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Travisty Theory Silver Spoon 
By Mark Hensch

In the increasingly crowded world of alternative rock, many bands struggle to find a place of artistic integrity amongst all the other copy cats. In a large and very crowded scene such as this, it is safe to assume that Travisty Theory has a lot going against them. However, after listening to their album Silver Spoon, I have a feeling that Travisty Theory will overcome such odds.

The vocals on this album are insightful, intelligent, unique, and oftentimes witty. Led by frontman Travis Harvey, even the band's moniker is a cathy and interesting wordplay. In my mind the lyrical talents are what make Travisty Theory so unique; whoever writes the band's songs knows how to keep things appealing to the everyday Joe but still impress more cynical listeners at the same time, no easy feat. Travis isn't alone is this however; he has a tight backing instrumentality. Guitarists Jesse Owen Austin and Justin Sudduth provide textbook, tight, alternative while Tony Belser sets nice mood with his drumming and Chadwick Rodgers plays consistent and subtle bass.

"4 a Minute" is a sad and pessimistic take on small-town life that is nice alternative rock. It's chorus is strangely edited, which caught me off guard, but the gist is still able to be determined. Travis hits some nice yowls towards the end, and a bluesy solo ends things on a high impact. "At Any Price" is a mellow song with a chorus that thaws out into explosive rock. It's kind of dreamy and the lyrics are darker and a little bit frightening. "More Than It's Worth" starts off as a Goo-Goo Dolls like acoustic ballad, but by its chorus and later verses, has lapsed into sharper rock & roll. The rhythm guitar has a twangy backdrop on the chorus that is kind of cool, and again the band showcases their budding pop sensibilities by closing the song with a powerful acoustic to distorted final chorus. "Better Then Money" has a long, building melancholy intro. It's one of my favorite songs on this disc, and the guitar parts are emotional and sincere. The vocals hit the next level here with terse shouts and interesting notes. "Hole in my Soul" comes in with a soft drum beat, dreamy pop rock, and softer vocals. The chorus has the all the edge of a pair of safety scissors. This song is kind of interesting for some odd reason. "To Hurt and to Hurt Again" has a sweet verse guitar structure that is dirty and mellow. This song is a little sinister but somehow retains a poppy feel to it. Title track "Silver Spoon" has some piano keys and soft guitar to lead us into a defeated blusey topping by rhythm guitarist Justin Sudduth that soon balloons into double guitar experimentation. A strong and fitting title track indeed. "Blame" oozes in with some quieter melodies before taking a slightly more punch roller verse. "Don't Look Back" is a above average ballad that is awesome. "One Small Step" is another drum intro track laden with some nice riffs later on. "I Want You" is another softer tune that would be welcome on most radio stations the country over. With every song on this album, I continue to realize how talented the rhythm guitar parts are on this CD are. "Never Again" is a faster paced song that finishes the album on a high note indeed.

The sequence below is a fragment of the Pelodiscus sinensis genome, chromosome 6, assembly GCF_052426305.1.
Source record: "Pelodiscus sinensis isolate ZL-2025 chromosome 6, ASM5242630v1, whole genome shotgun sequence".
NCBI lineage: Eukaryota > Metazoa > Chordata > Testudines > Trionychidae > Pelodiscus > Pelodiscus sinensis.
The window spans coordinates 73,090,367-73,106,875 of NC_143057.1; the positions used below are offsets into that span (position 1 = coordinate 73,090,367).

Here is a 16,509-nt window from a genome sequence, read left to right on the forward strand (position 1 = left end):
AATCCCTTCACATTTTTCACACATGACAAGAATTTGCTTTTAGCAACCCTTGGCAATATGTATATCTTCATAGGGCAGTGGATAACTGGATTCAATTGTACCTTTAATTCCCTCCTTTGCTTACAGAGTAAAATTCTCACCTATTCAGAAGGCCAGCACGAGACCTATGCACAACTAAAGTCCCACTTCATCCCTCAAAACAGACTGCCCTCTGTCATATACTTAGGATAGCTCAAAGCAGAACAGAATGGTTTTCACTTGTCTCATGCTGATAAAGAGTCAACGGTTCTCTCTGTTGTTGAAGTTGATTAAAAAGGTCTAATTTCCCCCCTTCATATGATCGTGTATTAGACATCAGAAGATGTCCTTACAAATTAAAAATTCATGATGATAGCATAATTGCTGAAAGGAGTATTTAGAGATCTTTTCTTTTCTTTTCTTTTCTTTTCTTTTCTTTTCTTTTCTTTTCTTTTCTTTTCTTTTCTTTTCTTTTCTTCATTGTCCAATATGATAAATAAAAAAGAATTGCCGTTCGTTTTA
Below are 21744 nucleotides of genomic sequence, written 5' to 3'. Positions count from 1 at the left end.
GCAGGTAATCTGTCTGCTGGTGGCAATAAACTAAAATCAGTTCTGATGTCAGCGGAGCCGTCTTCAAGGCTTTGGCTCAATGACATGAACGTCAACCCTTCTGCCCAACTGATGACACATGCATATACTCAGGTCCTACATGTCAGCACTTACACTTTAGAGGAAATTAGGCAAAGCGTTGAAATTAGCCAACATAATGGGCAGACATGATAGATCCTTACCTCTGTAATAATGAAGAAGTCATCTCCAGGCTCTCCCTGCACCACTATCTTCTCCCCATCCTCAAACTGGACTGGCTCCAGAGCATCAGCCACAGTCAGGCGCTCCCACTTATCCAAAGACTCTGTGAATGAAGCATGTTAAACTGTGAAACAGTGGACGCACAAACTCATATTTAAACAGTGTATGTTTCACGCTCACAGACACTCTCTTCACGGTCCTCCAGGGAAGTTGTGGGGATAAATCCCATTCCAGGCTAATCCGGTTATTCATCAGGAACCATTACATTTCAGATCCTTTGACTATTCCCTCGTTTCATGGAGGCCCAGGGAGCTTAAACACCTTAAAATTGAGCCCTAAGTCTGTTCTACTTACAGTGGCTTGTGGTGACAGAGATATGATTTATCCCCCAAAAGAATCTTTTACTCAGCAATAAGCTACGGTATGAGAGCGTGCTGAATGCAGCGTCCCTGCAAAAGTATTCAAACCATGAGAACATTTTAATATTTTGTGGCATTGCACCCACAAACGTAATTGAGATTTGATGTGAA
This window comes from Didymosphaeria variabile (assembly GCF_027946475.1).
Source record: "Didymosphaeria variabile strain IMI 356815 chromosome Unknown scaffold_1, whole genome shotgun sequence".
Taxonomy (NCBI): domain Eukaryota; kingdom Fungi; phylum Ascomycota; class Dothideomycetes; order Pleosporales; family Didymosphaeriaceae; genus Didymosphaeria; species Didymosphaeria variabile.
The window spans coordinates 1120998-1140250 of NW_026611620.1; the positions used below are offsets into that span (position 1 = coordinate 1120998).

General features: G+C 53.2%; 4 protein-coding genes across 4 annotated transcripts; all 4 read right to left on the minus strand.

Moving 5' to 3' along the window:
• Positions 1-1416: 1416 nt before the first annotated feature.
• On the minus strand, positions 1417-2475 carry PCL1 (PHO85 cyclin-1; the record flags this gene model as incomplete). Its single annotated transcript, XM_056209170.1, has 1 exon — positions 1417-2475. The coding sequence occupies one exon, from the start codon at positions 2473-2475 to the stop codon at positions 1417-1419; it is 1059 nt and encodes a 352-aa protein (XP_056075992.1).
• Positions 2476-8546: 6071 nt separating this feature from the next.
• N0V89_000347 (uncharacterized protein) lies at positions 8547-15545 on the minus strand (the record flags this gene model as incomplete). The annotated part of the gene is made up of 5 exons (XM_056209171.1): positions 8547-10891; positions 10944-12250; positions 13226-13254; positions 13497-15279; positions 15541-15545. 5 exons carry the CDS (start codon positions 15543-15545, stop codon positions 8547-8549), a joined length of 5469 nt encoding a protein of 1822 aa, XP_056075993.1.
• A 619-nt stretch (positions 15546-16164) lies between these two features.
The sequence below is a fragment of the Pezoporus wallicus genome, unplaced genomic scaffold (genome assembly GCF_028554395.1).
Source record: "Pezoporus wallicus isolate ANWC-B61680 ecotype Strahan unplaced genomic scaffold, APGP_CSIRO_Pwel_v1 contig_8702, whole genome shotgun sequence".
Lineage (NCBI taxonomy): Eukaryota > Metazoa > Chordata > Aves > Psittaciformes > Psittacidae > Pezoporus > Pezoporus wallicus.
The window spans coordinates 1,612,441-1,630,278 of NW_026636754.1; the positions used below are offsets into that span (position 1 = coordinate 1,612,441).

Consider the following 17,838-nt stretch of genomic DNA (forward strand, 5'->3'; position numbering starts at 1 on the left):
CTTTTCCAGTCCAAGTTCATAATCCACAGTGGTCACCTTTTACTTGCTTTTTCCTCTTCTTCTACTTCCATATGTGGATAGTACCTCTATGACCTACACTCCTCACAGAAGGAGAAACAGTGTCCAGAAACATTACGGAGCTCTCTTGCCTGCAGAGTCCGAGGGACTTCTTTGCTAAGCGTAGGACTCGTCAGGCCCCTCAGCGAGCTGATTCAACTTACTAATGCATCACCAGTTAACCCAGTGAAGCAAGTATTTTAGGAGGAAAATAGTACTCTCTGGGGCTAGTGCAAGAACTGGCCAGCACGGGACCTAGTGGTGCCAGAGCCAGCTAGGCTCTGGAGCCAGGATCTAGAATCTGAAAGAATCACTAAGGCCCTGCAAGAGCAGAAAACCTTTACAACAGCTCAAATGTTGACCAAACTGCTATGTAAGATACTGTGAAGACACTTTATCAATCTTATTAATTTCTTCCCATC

This album is a surprise. As it goes on, Travisty Theory steps up again and again, upping the ante of their musical talent with almost every song. The bluesy vocals and guitar parts with an alternative twist are tight and fresh. The vocals are consistent, witty, and above-and-beyond the call of duty we the listeners have come to expect from run-of-the-mill alt bands. Let's just say that there isn't even a hint of "Travesty" to this album. 

CD Info 

Travisty Theory Silver Spoon
1. 4 a Minute
2. At Any Price
3. More Than It's Worth
4. Better Than Money
5. Hole In My Soul
6. To Hurt and to Hurt Again
7. Silver Spoon
8. Blame
9. Don't Look Back
10. One Small Step
11. I Want You
12. Never Again
Listen to samples and Purchase this CD online

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